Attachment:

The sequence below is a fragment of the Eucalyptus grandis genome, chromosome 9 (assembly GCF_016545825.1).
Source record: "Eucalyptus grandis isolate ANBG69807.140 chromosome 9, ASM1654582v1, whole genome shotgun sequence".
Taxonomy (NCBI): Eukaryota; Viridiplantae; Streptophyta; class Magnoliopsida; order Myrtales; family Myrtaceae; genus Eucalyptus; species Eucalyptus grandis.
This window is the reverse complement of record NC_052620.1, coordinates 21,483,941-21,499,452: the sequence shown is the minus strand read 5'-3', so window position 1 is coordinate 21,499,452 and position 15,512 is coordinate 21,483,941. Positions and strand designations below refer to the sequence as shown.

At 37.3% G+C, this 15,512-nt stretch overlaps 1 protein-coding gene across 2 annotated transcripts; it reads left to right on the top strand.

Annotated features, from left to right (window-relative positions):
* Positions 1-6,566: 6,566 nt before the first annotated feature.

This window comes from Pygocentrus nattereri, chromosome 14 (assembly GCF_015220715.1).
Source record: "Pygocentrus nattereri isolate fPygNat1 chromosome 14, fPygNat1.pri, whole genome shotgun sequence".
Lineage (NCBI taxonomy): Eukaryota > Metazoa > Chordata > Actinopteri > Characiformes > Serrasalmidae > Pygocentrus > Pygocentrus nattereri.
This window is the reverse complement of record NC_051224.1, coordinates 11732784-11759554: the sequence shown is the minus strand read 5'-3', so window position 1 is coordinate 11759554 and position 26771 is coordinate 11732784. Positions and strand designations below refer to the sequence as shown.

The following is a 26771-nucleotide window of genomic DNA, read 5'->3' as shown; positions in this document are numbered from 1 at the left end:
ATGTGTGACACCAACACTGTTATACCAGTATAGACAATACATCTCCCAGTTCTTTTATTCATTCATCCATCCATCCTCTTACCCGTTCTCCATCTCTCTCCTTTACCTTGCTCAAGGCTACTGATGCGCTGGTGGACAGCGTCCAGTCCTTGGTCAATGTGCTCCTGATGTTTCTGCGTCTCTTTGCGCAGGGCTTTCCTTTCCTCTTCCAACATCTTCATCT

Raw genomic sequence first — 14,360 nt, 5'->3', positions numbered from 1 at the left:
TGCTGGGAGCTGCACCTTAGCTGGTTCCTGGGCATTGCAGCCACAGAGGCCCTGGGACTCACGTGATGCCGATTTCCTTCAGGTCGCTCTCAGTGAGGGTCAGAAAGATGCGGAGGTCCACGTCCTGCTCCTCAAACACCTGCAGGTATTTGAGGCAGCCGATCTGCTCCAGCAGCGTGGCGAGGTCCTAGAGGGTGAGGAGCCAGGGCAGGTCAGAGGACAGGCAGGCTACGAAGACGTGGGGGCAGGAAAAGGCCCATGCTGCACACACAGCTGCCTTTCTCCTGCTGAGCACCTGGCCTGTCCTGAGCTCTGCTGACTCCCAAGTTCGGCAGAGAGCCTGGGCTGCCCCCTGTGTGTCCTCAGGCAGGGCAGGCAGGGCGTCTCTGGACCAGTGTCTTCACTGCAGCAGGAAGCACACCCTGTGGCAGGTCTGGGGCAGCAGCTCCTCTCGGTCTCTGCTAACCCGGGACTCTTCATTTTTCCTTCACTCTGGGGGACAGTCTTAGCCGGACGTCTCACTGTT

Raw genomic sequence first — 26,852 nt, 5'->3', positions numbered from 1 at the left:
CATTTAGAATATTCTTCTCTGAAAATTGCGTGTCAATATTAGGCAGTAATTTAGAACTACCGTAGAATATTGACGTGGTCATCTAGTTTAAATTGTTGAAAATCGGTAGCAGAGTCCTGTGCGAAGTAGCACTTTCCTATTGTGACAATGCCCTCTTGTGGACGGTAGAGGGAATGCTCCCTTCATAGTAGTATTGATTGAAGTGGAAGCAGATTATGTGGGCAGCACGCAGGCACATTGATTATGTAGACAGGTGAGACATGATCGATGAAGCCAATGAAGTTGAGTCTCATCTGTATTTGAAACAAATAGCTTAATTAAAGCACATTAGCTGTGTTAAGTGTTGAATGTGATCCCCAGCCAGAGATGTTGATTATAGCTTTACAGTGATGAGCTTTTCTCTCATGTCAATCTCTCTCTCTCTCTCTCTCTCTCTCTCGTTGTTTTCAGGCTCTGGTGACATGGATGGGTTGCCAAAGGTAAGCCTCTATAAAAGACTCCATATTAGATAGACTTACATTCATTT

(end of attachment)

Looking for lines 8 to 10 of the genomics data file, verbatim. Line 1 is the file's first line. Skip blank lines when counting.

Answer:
This window comes from Pygocentrus nattereri, chromosome 14 (assembly GCF_015220715.1).
Source record: "Pygocentrus nattereri isolate fPygNat1 chromosome 14, fPygNat1.pri, whole genome shotgun sequence".
Lineage (NCBI taxonomy): Eukaryota > Metazoa > Chordata > Actinopteri > Characiformes > Serrasalmidae > Pygocentrus > Pygocentrus nattereri.